The Business of Identity
Queens College Hillel program offers career, cultural connections for Mizrahi students
By Shana Medel
[Third of a four-part series on the most unusual clubs at Hillel]
Jacob Bonheur was stunned. The 22-year-old had just discovered he was Mizrahi, a term used to describe Jews of Middle Eastern, North African and Central Asian descent. He’d never even heard of the word.
The son of Iranian parents, Bonheur was raised with a strong Persian Jewish identity, bolstered by years of speaking Farsi in the household and celebrating holidays with traditional Persian cuisine.
Yet, he was unaware that his Persian Jewish ancestry made him Mizrahi until he became involved with Mizrahi LEAD, a semester-long leadership program for Mizrahi Jewish students at Queens College Hillel.
“I lived my whole life thinking there were Sephardic Jews and Ashkenazi Jews – that’s it,” said Bonheur, a Queens College senior majoring in psychology. “I always thought I was Sephardic. I had no idea what a Mizrahi Jew was or that I was one.”
Mizrahi LEAD, an acronym for Leadership, Entrepreneurship and Development, enables Jewish students of Mizrahi background to develop their career prospects and explore their heritage. Participants meet weekly to engage in learning sessions, often delving into ancient Jewish texts that relate to leadership or touring companies such as LinkedIn.
Roughly 15 undergraduates, who identify with varying levels of Jewish observance, are admitted to the program after completing an online application and in-person interview. Many of their families hail from countries such as Uzbekistan, Yemen and Iran.
Launched in spring 2018, Mizrahi LEAD was founded by Manashe Khaimov, director of community engagement and development at QC Hillel. The intimate setting fosters in-depth conversations, long-lasting friendships and personal growth, said Khaimov, an Uzbekistan-born Jew with a background in community organization and social work.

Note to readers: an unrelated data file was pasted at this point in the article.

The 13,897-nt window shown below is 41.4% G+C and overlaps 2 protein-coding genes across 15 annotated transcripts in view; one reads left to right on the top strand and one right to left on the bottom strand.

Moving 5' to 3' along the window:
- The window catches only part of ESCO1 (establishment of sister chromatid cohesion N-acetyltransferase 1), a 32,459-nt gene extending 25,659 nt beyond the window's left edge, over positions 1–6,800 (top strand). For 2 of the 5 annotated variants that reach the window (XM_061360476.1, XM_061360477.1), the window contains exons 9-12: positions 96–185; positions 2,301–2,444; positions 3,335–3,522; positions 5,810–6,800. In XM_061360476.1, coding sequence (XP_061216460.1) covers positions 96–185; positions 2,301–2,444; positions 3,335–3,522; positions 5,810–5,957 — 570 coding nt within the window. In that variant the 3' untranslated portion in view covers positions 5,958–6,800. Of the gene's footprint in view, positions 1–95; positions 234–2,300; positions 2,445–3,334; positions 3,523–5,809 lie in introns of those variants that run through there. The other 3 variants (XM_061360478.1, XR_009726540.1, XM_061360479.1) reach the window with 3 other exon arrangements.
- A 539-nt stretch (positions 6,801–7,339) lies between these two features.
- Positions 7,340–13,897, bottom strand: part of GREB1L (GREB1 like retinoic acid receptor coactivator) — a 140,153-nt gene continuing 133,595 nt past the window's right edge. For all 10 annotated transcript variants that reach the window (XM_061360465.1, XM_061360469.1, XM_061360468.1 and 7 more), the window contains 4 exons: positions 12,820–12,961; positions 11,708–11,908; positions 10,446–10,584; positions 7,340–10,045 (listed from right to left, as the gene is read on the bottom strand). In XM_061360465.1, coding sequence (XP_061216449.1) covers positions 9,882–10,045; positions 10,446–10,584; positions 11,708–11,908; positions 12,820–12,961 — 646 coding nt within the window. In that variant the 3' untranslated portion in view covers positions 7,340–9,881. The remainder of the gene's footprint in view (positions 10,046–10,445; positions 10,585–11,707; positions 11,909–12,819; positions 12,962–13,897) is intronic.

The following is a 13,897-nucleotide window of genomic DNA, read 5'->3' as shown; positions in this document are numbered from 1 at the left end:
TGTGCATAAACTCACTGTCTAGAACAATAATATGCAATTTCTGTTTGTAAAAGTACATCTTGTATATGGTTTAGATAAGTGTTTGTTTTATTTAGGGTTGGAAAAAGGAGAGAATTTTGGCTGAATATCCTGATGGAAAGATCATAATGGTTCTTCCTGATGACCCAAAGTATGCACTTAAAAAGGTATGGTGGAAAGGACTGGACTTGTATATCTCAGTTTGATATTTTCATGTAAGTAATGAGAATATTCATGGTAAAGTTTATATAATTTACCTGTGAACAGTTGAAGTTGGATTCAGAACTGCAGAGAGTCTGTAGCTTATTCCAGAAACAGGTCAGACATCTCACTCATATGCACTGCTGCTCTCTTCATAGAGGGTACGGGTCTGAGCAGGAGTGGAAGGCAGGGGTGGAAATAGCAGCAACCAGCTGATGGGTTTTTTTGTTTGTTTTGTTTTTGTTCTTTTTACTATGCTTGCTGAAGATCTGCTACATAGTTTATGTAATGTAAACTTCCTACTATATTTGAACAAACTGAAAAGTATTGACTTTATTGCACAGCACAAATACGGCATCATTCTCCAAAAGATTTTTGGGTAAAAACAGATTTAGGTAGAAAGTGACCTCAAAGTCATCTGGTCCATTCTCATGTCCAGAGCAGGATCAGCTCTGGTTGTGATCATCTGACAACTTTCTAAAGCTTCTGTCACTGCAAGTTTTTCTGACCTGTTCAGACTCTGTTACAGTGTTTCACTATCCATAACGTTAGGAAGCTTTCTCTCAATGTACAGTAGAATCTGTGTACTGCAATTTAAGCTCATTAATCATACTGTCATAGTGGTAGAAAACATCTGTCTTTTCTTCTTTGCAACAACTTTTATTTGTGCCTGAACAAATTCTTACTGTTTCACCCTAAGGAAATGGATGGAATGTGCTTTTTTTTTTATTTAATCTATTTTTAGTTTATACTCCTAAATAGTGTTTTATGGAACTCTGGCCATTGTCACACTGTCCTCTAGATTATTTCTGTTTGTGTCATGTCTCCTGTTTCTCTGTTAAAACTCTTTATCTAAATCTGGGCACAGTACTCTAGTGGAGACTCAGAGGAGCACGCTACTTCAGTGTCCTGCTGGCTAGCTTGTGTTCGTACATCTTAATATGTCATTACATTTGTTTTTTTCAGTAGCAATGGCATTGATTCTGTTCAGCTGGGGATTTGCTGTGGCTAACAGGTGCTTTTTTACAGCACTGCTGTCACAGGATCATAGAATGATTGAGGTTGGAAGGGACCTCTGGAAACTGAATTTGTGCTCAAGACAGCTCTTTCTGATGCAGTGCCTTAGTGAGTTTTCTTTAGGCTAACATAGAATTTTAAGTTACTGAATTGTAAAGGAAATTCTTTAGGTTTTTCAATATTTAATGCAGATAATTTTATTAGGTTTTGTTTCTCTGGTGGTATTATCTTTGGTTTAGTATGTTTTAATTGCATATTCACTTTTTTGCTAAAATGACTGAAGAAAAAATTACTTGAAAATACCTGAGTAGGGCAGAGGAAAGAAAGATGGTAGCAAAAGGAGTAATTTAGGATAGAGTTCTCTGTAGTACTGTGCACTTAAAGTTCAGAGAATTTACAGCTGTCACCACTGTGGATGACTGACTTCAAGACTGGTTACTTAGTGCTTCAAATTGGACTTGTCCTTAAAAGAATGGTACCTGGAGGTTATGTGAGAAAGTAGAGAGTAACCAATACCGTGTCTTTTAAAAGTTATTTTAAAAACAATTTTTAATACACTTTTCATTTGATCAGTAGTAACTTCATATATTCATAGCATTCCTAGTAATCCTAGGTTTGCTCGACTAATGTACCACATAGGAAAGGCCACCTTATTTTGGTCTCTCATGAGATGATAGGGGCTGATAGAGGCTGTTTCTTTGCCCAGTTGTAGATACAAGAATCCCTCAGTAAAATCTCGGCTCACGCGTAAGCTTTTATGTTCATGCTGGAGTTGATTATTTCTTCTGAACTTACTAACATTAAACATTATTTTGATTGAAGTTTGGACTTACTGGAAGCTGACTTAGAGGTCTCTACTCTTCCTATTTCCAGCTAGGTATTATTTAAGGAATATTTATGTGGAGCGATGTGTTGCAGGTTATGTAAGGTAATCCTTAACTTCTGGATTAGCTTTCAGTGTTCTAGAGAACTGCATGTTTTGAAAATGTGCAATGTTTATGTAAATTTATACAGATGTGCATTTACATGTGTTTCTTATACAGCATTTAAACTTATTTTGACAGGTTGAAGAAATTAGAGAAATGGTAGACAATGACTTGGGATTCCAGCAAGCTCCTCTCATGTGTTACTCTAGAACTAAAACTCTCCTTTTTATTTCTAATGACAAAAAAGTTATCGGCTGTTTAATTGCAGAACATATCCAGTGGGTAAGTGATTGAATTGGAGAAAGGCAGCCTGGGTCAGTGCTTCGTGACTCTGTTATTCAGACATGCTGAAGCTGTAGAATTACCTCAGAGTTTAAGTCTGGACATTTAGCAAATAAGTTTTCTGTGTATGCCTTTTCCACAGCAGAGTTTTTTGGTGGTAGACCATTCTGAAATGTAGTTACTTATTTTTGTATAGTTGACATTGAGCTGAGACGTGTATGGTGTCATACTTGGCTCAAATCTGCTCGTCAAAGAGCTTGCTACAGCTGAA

“Our program helps to diversify the pipeline of Jewish leaders on campus,” Khaimov said. “Ashkenazi Jews are the most populous ethnic group in North America, and that’s heavily reflected in Jewish communities on college campuses. However, that doesn’t represent the makeup of students on our campus.”
QC Hillel serves a vibrant Jewish population, home to one of the largest Mizrahi communities in the nation.
From chats over cups of coffee, Khaimov learned that his Mizrahi students deeply valued professional advancement as well as their Jewish and Mizrahi identities. However, with many of them commuting over an hour to Queens College, their on-campus time was limited, narrowing their opportunities to become involved in student life.
The solution: Khaimov created Mizrahi LEAD to blend the varied interests of his students.
Jacob Chadi, a Persian Jewish student who hopes to become a clinical psychologist, said he gathered insight about his leadership style from the program. A session analyzing the characteristics of biblical patriarchs and matriarchs taught Chadi that his leadership instincts most resembled those of Jacob, who he said was “a man of truth and honesty” in his business endeavors.